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pixel

(piks -ĕl) Short for picture element. The smallest element of a digital image, such as that produced by a CCD. See imaging.
Collins Dictionary of Astronomy © Market House Books Ltd, 2006

pixel

[pik′sel]
(computer science)
The smallest part of an electronically coded picture image.
(electronics)
The smallest addressable element in an electronic display; a short form for picture element. Also known as pel.
McGraw-Hill Dictionary of Scientific & Technical Terms, 6E, Copyright © 2003 by The McGraw-Hill Companies, Inc.

pixel

This article is provided by FOLDOC - Free Online Dictionary of Computing (foldoc.org)

pixel

(1) (Pixel) See Chromebook Pixel, Pixel phone and Pixel C.

(2) (PIX [picture] ELement) The fundamental display element of an electronic screen or bitmapped image. Screen resolution is rated by the number of horizontal and vertical pixels; for example, 1024x768 means 1,024 pixels are displayed in each row, and there are 768 rows (lines). Likewise, bitmapped images are sized in pixels: a 350x250 image has 350 pixels across and 250 down.

Pixels and Subpixels
In monochrome systems, the pixel is the smallest addressable unit. With color systems, each pixel contains red, green and blue subpixels, and the subpixel is the smallest addressable unit for the screen's electronic circuits. The software addresses the pixel, and the hardware addresses the subpixels that make up the pixel. For more on the red, green, blue concept, see RGB.

Pixel Structures
In storage, pixels are made up of one or more bits. The greater this "color depth" or "bit depth," the more shades or colors can be represented. The most economical system is monochrome, which uses one bit per pixel (on/off). Gray scale and color typically use from four to 24 bits per pixel, providing from 16 to 16 million colors. See color depth.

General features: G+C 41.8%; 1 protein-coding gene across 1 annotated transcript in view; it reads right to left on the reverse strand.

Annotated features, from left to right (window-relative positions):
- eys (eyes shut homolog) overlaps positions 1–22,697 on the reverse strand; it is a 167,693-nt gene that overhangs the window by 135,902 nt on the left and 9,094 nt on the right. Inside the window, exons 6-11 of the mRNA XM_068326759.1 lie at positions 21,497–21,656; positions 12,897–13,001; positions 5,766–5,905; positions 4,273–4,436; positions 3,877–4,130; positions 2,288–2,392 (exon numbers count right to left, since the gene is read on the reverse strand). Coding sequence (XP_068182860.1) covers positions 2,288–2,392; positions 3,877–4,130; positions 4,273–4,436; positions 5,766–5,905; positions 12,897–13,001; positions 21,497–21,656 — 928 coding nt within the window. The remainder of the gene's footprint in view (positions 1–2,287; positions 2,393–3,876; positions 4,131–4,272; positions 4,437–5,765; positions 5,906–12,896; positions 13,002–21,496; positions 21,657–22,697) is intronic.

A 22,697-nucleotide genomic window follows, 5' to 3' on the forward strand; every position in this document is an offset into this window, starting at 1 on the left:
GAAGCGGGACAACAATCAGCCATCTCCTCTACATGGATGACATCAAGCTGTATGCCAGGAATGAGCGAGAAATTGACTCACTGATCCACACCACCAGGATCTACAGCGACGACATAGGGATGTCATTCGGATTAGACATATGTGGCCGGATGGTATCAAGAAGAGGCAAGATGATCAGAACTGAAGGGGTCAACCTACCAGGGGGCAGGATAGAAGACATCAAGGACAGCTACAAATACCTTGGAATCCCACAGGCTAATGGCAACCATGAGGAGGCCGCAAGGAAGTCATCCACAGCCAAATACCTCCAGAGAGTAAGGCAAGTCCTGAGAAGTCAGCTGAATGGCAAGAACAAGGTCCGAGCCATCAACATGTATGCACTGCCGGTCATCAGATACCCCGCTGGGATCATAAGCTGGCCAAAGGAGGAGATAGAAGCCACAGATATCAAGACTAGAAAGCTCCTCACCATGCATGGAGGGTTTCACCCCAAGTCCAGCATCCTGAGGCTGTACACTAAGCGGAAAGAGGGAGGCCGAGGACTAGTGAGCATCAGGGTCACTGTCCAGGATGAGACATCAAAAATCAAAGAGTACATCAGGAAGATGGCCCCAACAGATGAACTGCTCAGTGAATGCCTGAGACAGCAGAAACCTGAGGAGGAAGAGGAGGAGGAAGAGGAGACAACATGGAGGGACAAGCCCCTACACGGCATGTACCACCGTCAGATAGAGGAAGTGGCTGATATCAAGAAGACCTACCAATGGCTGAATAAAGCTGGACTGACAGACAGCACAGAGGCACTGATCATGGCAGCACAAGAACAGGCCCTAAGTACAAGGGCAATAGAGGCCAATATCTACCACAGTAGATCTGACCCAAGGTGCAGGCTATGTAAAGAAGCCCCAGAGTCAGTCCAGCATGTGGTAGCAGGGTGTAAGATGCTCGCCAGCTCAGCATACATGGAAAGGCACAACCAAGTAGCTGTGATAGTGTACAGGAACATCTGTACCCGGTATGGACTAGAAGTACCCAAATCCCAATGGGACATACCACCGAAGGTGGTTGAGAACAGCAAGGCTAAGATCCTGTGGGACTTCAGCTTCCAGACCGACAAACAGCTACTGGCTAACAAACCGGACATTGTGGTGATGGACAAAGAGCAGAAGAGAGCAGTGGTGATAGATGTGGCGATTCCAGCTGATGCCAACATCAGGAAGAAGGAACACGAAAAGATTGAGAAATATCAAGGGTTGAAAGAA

Displaying the Pixel
On a display screen, pixels are either phosphor or liquid crystal elements. For monochrome, the element is either energized fully or not. For gray scale, the pixel is energized with different intensities, creating a range from light to dark. For color displays, the red, green and blue subpixels are each energized to a particular intensity, and the combination of the three-color intensities creates the perceived color to the eye. For subpixel details in an LCD screen, see LCD subpixels. See screen resolution, vertex shader and bad pixel.


A Monochrome Bitmap
The simplest pixel representation is a black and white monochrome image in which one bit represents one pixel. Monochrome CRTs use white, green or amber phosphors as a single color over a gray/black screen background.







Color is Always RGB
Red, green and blue make white. Upon close inspection, one can see that the red, green and blue subpixels on this LCD screen are lit, creating the white pixels for the numeral nine.







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